In Chapter four I argue that knowledge and skills in production are becoming increasingly important in highly automated remotely controlled process plants and develop a theory of “process understanding”. Process understanding is defined as the ability to predict what is going to happen. In order to predict what is going to happen with a system one firstly need to define the system boundaries. This system can then be regarded as a mental model. One must know and analyse input variables (know where and how to get relevant process information), and by this anticipate, like in a mental simulation, what will happen with the parameters within a defined time period. Different possible options may be mentally tested including what will happen if no corrective actions are taken. An ability to predict what is going to happen with the product, to process equipment or any other process variable, has to be developed and refined in order to operate a process plant optimally. Theories state that a variety of knowledge and skills are required and that some skills can be acquired only through years of experience. The “knowing why” within a process plant also has to be strengthen in order to develop a better process understanding, but as an addition to the experience based “knowing how”.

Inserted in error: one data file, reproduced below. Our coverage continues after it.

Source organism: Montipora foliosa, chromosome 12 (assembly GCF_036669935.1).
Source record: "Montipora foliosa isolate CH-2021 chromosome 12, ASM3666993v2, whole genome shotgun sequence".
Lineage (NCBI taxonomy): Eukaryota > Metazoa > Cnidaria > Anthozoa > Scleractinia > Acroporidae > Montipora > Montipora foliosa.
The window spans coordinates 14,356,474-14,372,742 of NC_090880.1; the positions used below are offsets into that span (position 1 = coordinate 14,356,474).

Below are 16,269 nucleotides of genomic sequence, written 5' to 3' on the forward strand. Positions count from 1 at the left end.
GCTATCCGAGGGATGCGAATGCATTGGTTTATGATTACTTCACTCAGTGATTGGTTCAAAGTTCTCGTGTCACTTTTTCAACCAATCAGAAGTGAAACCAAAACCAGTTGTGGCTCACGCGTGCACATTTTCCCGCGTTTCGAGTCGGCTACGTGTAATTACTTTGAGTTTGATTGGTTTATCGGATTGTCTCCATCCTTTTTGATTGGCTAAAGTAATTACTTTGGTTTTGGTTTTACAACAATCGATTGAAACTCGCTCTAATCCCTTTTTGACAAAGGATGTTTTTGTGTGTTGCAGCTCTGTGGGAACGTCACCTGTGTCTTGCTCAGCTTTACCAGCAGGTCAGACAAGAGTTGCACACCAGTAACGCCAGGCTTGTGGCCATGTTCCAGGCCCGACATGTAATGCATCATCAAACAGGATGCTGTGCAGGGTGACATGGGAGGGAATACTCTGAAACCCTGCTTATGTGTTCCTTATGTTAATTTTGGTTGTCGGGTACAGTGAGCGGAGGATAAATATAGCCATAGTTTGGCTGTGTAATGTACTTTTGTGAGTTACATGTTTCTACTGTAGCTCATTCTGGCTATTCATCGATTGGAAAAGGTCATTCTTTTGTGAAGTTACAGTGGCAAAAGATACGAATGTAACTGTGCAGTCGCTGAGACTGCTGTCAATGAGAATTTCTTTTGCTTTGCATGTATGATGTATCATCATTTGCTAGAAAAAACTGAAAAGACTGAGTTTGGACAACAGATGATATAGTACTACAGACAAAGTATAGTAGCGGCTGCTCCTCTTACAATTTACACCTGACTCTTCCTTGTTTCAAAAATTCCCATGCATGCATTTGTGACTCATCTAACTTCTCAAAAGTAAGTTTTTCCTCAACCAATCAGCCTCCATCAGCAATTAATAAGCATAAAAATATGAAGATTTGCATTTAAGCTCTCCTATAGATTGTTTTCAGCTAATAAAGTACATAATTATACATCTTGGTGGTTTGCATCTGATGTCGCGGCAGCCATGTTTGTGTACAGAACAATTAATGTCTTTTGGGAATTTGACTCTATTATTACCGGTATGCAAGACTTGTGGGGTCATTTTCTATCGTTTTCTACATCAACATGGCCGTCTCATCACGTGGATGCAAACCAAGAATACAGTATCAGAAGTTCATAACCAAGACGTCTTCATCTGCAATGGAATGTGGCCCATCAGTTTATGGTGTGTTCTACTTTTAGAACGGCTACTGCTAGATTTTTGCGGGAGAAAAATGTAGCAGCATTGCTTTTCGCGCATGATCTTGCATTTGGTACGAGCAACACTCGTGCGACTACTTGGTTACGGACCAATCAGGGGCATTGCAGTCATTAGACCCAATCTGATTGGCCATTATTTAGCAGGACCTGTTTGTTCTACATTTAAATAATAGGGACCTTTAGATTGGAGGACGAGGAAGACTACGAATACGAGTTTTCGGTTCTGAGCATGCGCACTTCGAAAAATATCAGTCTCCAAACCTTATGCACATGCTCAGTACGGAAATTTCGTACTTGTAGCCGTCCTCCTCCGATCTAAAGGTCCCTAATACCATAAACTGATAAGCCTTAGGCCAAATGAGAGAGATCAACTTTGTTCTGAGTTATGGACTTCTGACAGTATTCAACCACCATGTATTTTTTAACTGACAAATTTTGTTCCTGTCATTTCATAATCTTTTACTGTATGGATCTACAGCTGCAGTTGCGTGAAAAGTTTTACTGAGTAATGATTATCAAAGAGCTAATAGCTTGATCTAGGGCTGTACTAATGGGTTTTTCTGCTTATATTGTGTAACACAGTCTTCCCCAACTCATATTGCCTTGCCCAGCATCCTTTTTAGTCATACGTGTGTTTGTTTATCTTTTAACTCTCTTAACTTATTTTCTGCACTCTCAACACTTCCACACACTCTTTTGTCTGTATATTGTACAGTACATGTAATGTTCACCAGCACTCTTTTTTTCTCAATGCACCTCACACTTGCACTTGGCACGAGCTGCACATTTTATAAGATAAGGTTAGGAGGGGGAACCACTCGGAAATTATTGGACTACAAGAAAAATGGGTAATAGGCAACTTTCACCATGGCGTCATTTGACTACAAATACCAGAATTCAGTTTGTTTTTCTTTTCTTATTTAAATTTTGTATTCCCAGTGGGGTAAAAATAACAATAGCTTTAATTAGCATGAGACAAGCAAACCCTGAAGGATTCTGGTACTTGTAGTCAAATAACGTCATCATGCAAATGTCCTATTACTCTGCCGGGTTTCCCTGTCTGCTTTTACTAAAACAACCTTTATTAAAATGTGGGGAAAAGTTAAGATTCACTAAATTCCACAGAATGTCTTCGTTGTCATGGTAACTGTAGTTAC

Models of learning regarding the demands given by the production systems in order to develop such process understanding are presented and discussed. These are conventional methods, experiential (problem based) learning, and collective learning. The experiential learning model is discussed and what may inhibit learning from experiences to take place in a plant. I have defined the concept “learning arena” and regarded each shift in a control room as a main learning arena since this is the place where theory meets practice. It is further discussed that practice will differ between shifts within same control room due to different mental models of the process. In various learning arenas, different communities-ofpractice must be joined in order to make more shared mental models with the intention to align different practices.
In Chapter five the research methods used to explore the research questions, and thus to bring forth theories about gaining better process control, are reviewed. I have been inspired by action research methods in order to answer my research questions and to contribute in a necessary change process where development and use of learning arenas have been central. I have been more or less active in these arenas and played back experiences and theories in order to further develop the arenas. Besides participations in learning arenas, methods have been interviews, observations, and written documentations.